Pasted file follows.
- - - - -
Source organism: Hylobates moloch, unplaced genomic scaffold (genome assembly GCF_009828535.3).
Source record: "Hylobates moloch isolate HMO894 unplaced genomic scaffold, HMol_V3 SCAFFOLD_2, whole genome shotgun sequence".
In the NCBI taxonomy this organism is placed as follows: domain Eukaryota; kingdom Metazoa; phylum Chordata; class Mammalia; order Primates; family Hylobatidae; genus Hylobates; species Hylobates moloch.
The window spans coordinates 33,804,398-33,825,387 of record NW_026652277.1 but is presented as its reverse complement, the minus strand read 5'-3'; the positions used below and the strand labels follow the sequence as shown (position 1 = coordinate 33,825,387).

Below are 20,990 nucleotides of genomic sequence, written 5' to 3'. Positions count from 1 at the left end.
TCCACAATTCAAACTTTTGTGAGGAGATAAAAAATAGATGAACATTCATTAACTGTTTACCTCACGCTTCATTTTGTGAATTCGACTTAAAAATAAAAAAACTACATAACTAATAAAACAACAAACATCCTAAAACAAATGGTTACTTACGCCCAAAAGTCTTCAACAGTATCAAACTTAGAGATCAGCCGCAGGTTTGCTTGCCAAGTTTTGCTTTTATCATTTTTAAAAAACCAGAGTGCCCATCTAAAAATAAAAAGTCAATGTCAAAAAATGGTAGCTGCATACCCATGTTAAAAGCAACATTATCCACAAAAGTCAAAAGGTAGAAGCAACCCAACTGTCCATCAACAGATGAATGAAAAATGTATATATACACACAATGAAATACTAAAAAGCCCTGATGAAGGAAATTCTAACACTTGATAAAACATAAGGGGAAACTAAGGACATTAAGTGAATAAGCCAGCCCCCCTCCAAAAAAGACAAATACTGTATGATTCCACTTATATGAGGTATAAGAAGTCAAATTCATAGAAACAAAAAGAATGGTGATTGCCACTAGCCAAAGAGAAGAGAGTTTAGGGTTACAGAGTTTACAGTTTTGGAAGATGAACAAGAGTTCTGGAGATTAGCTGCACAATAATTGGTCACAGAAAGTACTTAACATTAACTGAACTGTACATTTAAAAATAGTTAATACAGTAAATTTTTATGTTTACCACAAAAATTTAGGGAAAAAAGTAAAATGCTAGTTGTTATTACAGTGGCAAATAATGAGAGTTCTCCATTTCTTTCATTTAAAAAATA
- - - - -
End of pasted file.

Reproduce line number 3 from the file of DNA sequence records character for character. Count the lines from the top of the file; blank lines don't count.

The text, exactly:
In the NCBI taxonomy this organism is placed as follows: domain Eukaryota; kingdom Metazoa; phylum Chordata; class Mammalia; order Primates; family Hylobatidae; genus Hylobates; species Hylobates moloch.